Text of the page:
Stretching and Staying Limber is Good for Your Body and Mind
While the jury is still out on whether stretching can prevent injury, when appropriate, it can definitely help you rehab from many injuries, such as a muscle strain, or recover from surgery, says Michael Stehle, co-owner of The Training Room in New Jersey.
And there’s no question that it delivers a bounty of other benefits, including increased circulation, flexibility and a greater range of motion in your joints. Stretching makes your body mobile and agile and improves balance, too, and it releases synovial fluid stored in the joints the fluid lubricates all the joints, protecting them from friction and potential injury. Stretching also assists in correct posture by, for example, loosening the chest muscles, which helps to keep the shoulders and head back instead of in a forward, slouching position.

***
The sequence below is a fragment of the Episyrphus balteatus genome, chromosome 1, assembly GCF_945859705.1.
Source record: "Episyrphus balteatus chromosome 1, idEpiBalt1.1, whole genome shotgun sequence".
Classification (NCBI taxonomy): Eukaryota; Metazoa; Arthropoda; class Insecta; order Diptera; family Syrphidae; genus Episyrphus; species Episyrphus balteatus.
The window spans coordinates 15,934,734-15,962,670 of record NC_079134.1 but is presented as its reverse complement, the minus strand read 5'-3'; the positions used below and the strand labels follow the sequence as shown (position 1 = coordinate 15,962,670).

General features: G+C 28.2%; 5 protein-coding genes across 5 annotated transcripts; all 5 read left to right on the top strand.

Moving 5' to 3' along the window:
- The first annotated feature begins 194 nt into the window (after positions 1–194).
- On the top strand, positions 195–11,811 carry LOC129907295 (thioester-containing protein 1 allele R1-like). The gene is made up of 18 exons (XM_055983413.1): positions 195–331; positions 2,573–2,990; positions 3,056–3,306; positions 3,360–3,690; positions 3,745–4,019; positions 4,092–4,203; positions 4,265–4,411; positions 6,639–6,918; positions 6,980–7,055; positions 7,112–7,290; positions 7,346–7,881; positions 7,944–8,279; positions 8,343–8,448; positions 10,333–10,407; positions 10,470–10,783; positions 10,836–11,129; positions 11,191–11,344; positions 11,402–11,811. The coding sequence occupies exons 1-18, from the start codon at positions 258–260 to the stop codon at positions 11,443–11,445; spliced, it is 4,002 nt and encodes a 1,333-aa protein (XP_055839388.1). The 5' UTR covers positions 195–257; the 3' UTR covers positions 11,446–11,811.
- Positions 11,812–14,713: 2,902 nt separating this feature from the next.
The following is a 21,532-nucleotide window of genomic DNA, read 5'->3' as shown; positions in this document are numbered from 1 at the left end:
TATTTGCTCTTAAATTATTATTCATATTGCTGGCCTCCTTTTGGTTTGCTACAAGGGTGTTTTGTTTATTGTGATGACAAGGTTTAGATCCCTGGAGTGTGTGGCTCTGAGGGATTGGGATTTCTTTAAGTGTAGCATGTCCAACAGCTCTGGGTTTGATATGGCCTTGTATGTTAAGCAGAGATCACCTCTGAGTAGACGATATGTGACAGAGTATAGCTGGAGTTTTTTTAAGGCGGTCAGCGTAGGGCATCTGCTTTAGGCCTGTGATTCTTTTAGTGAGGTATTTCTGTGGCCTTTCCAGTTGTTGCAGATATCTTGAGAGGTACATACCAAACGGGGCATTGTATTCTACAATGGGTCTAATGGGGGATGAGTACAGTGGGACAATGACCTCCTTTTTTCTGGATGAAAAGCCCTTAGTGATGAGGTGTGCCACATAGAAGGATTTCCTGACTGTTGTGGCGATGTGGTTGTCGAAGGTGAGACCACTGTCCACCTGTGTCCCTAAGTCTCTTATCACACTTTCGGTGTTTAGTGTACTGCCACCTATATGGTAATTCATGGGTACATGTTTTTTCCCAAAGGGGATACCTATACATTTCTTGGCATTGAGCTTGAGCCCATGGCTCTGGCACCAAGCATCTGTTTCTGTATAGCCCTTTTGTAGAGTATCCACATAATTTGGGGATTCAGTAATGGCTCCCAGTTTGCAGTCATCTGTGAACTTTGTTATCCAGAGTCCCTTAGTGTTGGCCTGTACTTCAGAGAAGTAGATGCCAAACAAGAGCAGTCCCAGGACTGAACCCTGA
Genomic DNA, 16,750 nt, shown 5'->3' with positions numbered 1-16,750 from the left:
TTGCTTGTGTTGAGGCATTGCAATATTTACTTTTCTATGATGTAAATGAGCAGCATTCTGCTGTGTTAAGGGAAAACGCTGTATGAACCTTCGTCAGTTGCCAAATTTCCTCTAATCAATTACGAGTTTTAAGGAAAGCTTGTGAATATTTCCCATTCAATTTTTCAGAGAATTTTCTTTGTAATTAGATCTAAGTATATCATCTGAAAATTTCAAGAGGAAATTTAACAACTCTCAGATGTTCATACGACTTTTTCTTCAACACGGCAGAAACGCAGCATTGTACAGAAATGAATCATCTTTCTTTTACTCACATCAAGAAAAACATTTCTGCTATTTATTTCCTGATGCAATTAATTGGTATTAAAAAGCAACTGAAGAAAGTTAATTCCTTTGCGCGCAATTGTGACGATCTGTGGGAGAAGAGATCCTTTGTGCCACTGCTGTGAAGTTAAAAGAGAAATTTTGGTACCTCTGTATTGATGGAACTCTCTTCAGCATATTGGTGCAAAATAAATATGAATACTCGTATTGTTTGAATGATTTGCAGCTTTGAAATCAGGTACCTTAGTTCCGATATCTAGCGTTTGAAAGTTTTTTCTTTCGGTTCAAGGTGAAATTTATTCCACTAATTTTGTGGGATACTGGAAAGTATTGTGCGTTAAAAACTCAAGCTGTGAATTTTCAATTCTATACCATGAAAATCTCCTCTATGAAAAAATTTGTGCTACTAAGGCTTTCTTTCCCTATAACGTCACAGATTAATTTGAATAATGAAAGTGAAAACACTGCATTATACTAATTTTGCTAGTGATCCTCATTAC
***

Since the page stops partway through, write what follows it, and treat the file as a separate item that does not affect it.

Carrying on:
Stretching can also be good for the mind. Event 10-15 minutes of stretching can have a calming effect on the body, providing a mental break and a chance to recharge. Classes like yoga or Pilates help muscles stretch and also allow the mind to unwind.
To get the most from your stretching routine, follow these tips:
Warm up for at least 10 minutes before stretching (your muscles should be warm before you stretch), or use it as a 10-minute cool down from another sport. If you choose to stretch post-exercise, do a warm-up that simulates the movements you’ll be doing in your workout in order to warm up and prepare your body.
Sink into each stretch (no bouncing), going a little deeper with each inhalation and exhalation and holding each stretch for 30 seconds. (Save deep stretching for after your workout when muscles are more pliable.)
When you’re not rushed, repeat each stretch several times, going a bit deeper with each set but being careful not to force anything. If you are short on time, instead of trying to stretch your whole body, focus on a couple key areas such as your hamstrings and calves or your arms and shoulders.
Find your edge, a place where you feel a comfortable amount of tension, but back off if you feel any pain.
Take one or two flexibility classes, such as yoga or Pilates, a week for 45-60 minutes.
For tips on how to keep moving when pain does strike, read our Stay in the Game story that includes sound advice from sports medicine experts to help protect you against an exercise injury, or bounce back from one.